I will note that while I’d heard of America’s Test Kitchen before, I’d never been particularly interested. For whatever reason, it just didn’t catch my attention. Looking over their web site and at their books today, I still don’t feel compelled to check them out. I don’t know why. Perhaps I’m simply (and unfairly) equating any cookbook with “America” anything in the title with boring and bland food. Maybe it’s that the current feature image of two blond white ladies in aprons is prompting only an epic shrug from me. Given the current political chaos, picking out two white women to represent “America’s Test Kitchen” seems dreadfully tone deaf to me.
I also find it particularly ironic that I have such an indifferent reaction to ATK, considering that it is literally the home of Cook’s Illustrated. And yes, Christopher Kimball is a rich white guy.
Without knowing any of that lawsuit stuff beforehand, I finally sat down with my promo copy of Milk Street and was enchanted.
Milk Street is like Cook’s Illustrated 2.0: still no ads, still featuring great photos, a starkly simple layout, but with a drastically narrower focus. The recipe articles are streamlined, without all the detail that can occasionally feel tedious in CI. Instead of a single recipe taking up two or three pages, here there are sometimes multiple recipes on a single page. There’s a lot more text, and it feels like a smaller font; it’s definitely a busier visual overall, with less white space than CI.
Equipment reviews have been ditched, as have the Kitchen Notes, tips from readers, and a great deal of the side matter featured in CI. Instead, Milk Street has a small book review section that covers both fiction and non fiction: the reviews are short but solidly written. In the initial issue, Kimball covers “The Food & Wine of France” (Edward Behr), “Sweetbitter” (Stephanie Danler), and “Land of Fish and Rice” (Fuschia Dunlop). I’ve added those books to my TBR list, of course. 🙂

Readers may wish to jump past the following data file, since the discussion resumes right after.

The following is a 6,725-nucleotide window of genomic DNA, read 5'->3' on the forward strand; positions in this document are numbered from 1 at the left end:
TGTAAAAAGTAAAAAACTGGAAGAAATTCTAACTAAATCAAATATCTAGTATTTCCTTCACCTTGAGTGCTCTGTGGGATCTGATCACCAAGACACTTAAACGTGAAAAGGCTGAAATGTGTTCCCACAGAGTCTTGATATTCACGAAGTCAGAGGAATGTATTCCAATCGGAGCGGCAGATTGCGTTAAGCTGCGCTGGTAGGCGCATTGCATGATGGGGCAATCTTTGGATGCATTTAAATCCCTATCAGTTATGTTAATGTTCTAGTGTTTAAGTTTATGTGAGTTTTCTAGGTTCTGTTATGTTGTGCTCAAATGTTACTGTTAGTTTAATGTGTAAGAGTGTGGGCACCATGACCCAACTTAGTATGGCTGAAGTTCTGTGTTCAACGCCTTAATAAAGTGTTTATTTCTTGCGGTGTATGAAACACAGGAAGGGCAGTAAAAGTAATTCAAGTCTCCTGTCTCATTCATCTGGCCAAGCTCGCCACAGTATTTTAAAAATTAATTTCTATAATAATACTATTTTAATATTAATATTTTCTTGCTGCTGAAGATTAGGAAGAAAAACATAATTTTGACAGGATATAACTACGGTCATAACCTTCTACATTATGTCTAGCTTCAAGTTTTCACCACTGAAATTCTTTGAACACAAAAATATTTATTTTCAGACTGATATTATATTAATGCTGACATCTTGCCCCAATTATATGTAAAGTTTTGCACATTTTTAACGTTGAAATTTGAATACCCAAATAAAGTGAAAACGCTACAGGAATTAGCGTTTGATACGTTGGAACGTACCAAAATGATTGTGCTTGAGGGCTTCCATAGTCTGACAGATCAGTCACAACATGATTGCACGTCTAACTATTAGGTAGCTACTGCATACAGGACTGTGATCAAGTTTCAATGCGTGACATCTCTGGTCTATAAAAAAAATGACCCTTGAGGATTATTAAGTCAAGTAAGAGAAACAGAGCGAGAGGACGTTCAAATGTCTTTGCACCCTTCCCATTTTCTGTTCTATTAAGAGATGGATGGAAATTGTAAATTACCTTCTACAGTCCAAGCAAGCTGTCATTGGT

Kimball is, unapologetically, using Milk Street to position himself as an ethnic cuisine bridge-builder between the world and Americans who don’t already have harissa and pickled mustard seeds in their repertoire. It’s not a bad position to take, and I think he does it reasonably well.
Perhaps surprisingly, however, I’m not going to subscribe to Milk Street. For one thing, money is tight: if I pick up this one, I’d have to ditch Cook’s Illustrated. For another, given the uproar and lawsuits, I’d rather hold off until the fuss settles out. I suspect that either the content and layout of Milk Street will change significantly to satisfy the complaints, or the magazine will quietly go under as a way of ending the lawsuits.
I’m definitely hanging on to the promo issue. It’s damn good. Better than Cook’s Illustrated, in many ways. I’d recommend asking for the sample copy, for as long as that option is open. (If you’re interested, Cook’s Illustrated also offers a free sample copy, so you can try them both and see which you like for yourself!)
But for now, in an either/or situation, I’ll stick with Cook’s Illustrated for the reader’s tips, equipment tests, and thorough explanations of how each recipe went from original challenge to final result.